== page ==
When we refer to intangible benefits, it does not mean that these are not real.
The peculiarity is that, unlike the tangible benefits of a project that are easily measurable, intangible benefits are not.
Since an intangible benefit is somewhat subjective, the range and scope will vary from one organization and individual to another.
What is an intangible benefit?
An intangible or immaterial benefit is a subjective type of benefit that cannot be touched effectively and is challenging to quantify in monetary terms.
Intangible assets are important to consider because they constitute a significant part of a company’s value.
According to economists, more than 25 percent of a company’s value is now based on intangible assets, such as brand image and market share.
Unfortunately, some vital business projects often go unfunded because intangible benefits are not considered.
What are the intangible benefits?
As previously mentioned, intangible benefits can vary depending on the company and the project.
Virtually, anyone can benefit from one or more intangible benefits.
The most challenging thing, however, is understanding what intangible assets a company might already offer.
More specifically, intangible benefits are those assets whose foundation is built on knowledge and information.
These can be classified into four macro-groups:
- Human Resources – company employees’ knowledge, skills, and experience. This refers not only to operational aspects but also to relationships, contacts, and individual qualities;
- Organizational resources – the set of activities and assets that serve to achieve goals. Examples include corporate culture with its norms and processes, information and communication systems, patents or copyrights;
- Relational resources – processes and information that connect to the market and allow a company to execute its work in its industry effectively. More specifically, partnerships, collaborations, alliances, and relationships with investors or lending institutions are partnerships. Brand and corporate reputation belong to this same group;
- Specific technological skills – which are defined as those skills that relate to the use of technology, innovation, and research and development of new solutions.
Why is it important to consider intangible benefits in a project?
The answer to this question is quite simple: businesses that include intangible benefits in their projects will be able to generate a decisive competitive advantage.
Therefore, their margin will be higher compared to their competitors.
As a matter of fact, in today’s dynamic market, the process of imitation between products and companies is one of the most common risk factors.
Businesses’ investments often focus on processes and tools intended to improve performance in performing similar activities to those competitors perform.
As they do so, they forget to focus on their strategic positioning, brand, and individuality.
Never lose sight of the intangible benefits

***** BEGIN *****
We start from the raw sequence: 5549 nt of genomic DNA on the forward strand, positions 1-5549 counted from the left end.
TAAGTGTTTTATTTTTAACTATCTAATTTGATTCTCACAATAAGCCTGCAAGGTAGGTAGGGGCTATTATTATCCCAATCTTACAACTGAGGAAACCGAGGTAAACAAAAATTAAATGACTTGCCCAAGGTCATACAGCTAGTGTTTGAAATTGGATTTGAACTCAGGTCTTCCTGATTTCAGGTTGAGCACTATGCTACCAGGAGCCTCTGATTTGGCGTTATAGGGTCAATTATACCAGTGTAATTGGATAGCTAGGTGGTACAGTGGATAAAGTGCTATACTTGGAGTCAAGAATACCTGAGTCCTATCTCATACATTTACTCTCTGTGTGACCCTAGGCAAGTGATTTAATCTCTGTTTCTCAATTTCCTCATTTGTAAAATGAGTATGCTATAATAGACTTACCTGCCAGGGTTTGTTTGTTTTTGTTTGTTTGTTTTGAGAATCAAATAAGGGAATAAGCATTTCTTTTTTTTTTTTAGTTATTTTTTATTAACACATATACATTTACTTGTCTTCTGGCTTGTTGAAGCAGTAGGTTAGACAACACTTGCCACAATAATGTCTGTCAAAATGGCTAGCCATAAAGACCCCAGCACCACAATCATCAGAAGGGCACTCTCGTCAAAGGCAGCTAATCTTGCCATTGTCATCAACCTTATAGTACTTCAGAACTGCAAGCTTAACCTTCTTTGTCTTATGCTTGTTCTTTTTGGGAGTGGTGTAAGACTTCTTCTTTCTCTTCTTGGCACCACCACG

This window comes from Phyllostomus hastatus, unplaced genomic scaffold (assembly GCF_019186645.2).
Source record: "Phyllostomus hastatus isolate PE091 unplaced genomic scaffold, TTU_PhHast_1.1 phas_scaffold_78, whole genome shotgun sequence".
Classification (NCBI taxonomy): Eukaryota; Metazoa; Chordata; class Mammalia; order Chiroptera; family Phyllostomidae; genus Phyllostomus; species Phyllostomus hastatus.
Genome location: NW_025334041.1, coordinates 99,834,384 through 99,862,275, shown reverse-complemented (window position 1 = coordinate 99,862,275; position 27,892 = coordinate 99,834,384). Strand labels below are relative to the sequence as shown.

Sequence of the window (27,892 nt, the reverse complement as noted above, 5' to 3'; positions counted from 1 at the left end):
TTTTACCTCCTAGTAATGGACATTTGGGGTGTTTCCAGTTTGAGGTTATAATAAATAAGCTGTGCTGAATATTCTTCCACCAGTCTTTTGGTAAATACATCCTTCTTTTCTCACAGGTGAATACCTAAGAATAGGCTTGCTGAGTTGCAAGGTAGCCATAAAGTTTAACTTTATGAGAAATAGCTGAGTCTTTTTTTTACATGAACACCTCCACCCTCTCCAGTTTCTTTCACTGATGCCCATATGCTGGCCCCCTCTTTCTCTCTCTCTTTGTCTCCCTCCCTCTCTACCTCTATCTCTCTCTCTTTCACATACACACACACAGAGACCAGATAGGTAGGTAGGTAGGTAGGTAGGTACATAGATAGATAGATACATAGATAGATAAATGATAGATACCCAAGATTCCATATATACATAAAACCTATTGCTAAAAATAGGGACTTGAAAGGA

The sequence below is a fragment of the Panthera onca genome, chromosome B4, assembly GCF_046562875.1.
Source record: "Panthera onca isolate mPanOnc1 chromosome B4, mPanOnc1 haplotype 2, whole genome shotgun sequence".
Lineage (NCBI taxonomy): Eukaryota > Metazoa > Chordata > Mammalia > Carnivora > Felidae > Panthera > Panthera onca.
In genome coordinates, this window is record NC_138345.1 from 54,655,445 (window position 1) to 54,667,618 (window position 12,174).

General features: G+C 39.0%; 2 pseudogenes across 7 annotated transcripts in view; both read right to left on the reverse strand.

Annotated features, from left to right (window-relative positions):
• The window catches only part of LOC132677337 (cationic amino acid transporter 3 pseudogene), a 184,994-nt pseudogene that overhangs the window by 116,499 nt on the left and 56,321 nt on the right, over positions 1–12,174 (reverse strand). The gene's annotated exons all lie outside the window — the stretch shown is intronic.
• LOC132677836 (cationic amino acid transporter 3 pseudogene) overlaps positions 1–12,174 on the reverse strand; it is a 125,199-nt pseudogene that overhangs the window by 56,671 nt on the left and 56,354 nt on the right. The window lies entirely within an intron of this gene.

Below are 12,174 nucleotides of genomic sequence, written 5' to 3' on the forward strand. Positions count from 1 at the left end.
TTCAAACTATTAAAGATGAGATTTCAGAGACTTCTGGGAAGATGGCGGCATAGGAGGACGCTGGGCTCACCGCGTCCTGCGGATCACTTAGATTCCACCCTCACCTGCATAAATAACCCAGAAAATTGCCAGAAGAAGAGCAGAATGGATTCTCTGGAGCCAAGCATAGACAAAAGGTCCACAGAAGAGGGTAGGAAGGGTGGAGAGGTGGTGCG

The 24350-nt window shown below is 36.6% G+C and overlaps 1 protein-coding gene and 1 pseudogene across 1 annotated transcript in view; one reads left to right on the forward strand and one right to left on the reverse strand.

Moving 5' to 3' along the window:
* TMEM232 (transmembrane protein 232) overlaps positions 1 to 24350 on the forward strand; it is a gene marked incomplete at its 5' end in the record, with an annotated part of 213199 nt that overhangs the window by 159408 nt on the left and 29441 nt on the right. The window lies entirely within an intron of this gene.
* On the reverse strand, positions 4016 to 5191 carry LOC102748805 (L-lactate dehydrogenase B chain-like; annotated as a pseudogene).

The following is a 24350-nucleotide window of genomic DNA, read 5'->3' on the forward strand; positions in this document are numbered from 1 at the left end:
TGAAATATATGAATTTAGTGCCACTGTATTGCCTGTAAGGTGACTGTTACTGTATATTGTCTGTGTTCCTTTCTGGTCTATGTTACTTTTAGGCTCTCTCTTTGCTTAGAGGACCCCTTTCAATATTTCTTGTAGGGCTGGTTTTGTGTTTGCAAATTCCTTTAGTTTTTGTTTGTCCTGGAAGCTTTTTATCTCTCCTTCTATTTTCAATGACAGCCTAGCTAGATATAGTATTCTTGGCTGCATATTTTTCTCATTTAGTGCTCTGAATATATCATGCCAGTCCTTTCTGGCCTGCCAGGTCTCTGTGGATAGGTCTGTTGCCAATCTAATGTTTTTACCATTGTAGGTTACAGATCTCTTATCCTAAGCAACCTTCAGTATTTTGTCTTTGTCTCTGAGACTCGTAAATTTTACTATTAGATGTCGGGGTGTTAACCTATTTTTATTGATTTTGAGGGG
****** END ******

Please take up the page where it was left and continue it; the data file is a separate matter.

A business can make unique decisions and take more individual actions by considering intangible benefits.
Indeed, what makes a product or service valuable is not based so much on its physical components, but the expressible intellectual content makes the difference.
Yet because of their intangible nature, intangible benefits can be overlooked or undervalued.
When a company prefers a short-term view with quick results, intangible resources inevitably slip into oblivion.
These require a medium-term period to yield their value.
Measuring intangible assets is a complex and still relatively unexplored subject.
Within corporate financial statements or management reports, we rarely find specifications on, for example, supplier relationship quality or employee learning curve.
We live, however, in an era in which it has become paramount to consider these kinds of intangible benefits as well.
How do intangible benefits are measured?
By this point in the article, it should be evident that measuring intangible benefits is not easy work.
Before outlining some techniques that are used, it is important to stress that for estimating individual intangibles, it would be necessary to isolate flows from them by eliminating those potentially related to other activities.
Here are three possible strategies for estimating intangible benefits:
- Cost criteria: this method considers two criteria – historical and production cost. The former is the price paid by the company to develop the individual resource, while the latter estimates the cost of reproducing the intangible resource being evaluated.
- Comparable transaction method: Is based on acknowledging to the intangible value corresponding to the price applied to a similar asset in transactions.
- Profit method: this refers to the actualization of cash flows that are related to the intangible asset. It is, however, an ineffective technique in most cases.
On a final note, it is clear that intangible benefits play a key role in businesses.
In today’s dynamic and volatile market, investment analyses based solely on tangibles are no longer sufficient.
It is becoming increasingly clear how intangible assets are major drivers of product and service value and a source of competitive advantage.
Evaluating intangibles is, therefore, a widely debated issue and will continue to be so.